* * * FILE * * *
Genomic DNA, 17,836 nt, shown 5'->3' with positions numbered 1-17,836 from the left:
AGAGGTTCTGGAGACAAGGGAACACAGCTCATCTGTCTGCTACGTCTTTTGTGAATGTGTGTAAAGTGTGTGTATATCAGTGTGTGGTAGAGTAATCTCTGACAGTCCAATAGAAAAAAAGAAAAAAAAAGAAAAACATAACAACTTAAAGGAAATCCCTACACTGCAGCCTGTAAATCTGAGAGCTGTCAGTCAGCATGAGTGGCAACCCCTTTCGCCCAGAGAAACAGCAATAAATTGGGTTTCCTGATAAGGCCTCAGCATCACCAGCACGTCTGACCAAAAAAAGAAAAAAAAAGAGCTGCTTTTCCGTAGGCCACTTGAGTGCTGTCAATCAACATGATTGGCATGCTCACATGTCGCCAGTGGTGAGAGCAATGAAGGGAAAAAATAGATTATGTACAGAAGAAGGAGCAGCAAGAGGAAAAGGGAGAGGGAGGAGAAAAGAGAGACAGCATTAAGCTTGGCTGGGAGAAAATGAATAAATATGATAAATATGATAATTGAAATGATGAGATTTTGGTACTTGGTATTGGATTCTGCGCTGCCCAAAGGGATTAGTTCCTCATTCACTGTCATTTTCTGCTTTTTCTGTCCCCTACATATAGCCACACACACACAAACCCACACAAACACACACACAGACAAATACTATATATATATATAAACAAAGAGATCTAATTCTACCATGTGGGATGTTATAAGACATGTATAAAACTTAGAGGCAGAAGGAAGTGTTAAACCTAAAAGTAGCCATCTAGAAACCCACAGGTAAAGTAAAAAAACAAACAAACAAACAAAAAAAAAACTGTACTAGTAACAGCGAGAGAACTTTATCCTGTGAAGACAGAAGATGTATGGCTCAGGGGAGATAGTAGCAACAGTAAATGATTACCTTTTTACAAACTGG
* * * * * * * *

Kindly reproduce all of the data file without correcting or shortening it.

Genomic DNA, 17,836 nt, shown 5'->3' with positions numbered 1-17,836 from the left:
AGAGGTTCTGGAGACAAGGGAACACAGCTCATCTGTCTGCTACGTCTTTTGTGAATGTGTGTAAAGTGTGTGTATATCAGTGTGTGGTAGAGTAATCTCTGACAGTCCAATAGAAAAAAAGAAAAAAAAAGAAAAACATAACAACTTAAAGGAAATCCCTACACTGCAGCCTGTAAATCTGAGAGCTGTCAGTCAGCATGAGTGGCAACCCCTTTCGCCCAGAGAAACAGCAATAAATTGGGTTTCCTGATAAGGCCTCAGCATCACCAGCACGTCTGACCAAAAAAAGAAAAAAAAAGAGCTGCTTTTCCGTAGGCCACTTGAGTGCTGTCAATCAACATGATTGGCATGCTCACATGTCGCCAGTGGTGAGAGCAATGAAGGGAAAAAATAGATTATGTACAGAAGAAGGAGCAGCAAGAGGAAAAGGGAGAGGGAGGAGAAAAGAGAGACAGCATTAAGCTTGGCTGGGAGAAAATGAATAAATATGATAAATATGATAATTGAAATGATGAGATTTTGGTACTTGGTATTGGATTCTGCGCTGCCCAAAGGGATTAGTTCCTCATTCACTGTCATTTTCTGCTTTTTCTGTCCCCTACATATAGCCACACACACACAAACCCACACAAACACACACACAGACAAATACTATATATATATATAAACAAAGAGATCTAATTCTACCATGTGGGATGTTATAAGACATGTATAAAACTTAGAGGCAGAAGGAAGTGTTAAACCTAAAAGTAGCCATCTAGAAACCCACAGGTAAAGTAAAAAAACAAACAAACAAACAAAAAAAAAACTGTACTAGTAACAGCGAGAGAACTTTATCCTGTGAAGACAGAAGATGTATGGCTCAGGGGAGATAGTAGCAACAGTAAATGATTACCTTTTTACAAACTGG